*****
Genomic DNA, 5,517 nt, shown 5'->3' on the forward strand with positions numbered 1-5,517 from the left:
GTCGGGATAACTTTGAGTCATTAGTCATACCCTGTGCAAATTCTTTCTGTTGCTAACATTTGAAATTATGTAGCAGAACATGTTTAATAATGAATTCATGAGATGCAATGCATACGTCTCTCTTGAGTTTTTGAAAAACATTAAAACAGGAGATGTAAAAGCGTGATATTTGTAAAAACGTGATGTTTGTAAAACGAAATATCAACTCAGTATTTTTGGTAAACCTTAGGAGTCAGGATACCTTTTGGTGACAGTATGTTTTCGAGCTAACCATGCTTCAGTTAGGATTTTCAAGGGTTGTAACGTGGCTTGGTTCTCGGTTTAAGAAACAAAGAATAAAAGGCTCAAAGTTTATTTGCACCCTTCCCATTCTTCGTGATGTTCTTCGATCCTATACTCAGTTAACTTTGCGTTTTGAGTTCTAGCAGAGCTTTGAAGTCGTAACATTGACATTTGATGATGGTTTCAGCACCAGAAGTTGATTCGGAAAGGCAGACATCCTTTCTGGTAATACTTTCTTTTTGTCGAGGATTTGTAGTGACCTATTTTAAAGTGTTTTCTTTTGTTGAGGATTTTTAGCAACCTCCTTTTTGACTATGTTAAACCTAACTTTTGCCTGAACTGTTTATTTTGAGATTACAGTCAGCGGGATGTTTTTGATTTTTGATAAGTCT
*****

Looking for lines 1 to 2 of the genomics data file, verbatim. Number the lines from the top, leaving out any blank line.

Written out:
Genomic DNA, 5,517 nt, shown 5'->3' on the forward strand with positions numbered 1-5,517 from the left:
GTCGGGATAACTTTGAGTCATTAGTCATACCCTGTGCAAATTCTTTCTGTTGCTAACATTTGAAATTATGTAGCAGAACATGTTTAATAATGAATTCATGAGATGCAATGCATACGTCTCTCTTGAGTTTTTGAAAAACATTAAAACAGGAGATGTAAAAGCGTGATATTTGTAAAAACGTGATGTTTGTAAAACGAAATATCAACTCAGTATTTTTGGTAAACCTTAGGAGTCAGGATACCTTTTGGTGACAGTATGTTTTCGAGCTAACCATGCTTCAGTTAGGATTTTCAAGGGTTGTAACGTGGCTTGGTTCTCGGTTTAAGAAACAAAGAATAAAAGGCTCAAAGTTTATTTGCACCCTTCCCATTCTTCGTGATGTTCTTCGATCCTATACTCAGTTAACTTTGCGTTTTGAGTTCTAGCAGAGCTTTGAAGTCGTAACATTGACATTTGATGATGGTTTCAGCACCAGAAGTTGATTCGGAAAGGCAGACATCCTTTCTGGTAATACTTTCTTTTTGTCGAGGATTTGTAGTGACCTATTTTAAAGTGTTTTCTTTTGTTGAGGATTTTTAGCAACCTCCTTTTTGACTATGTTAAACCTAACTTTTGCCTGAACTGTTTATTTTGAGATTACAGTCAGCGGGATGTTTTTGATTTTTGATAAGTCT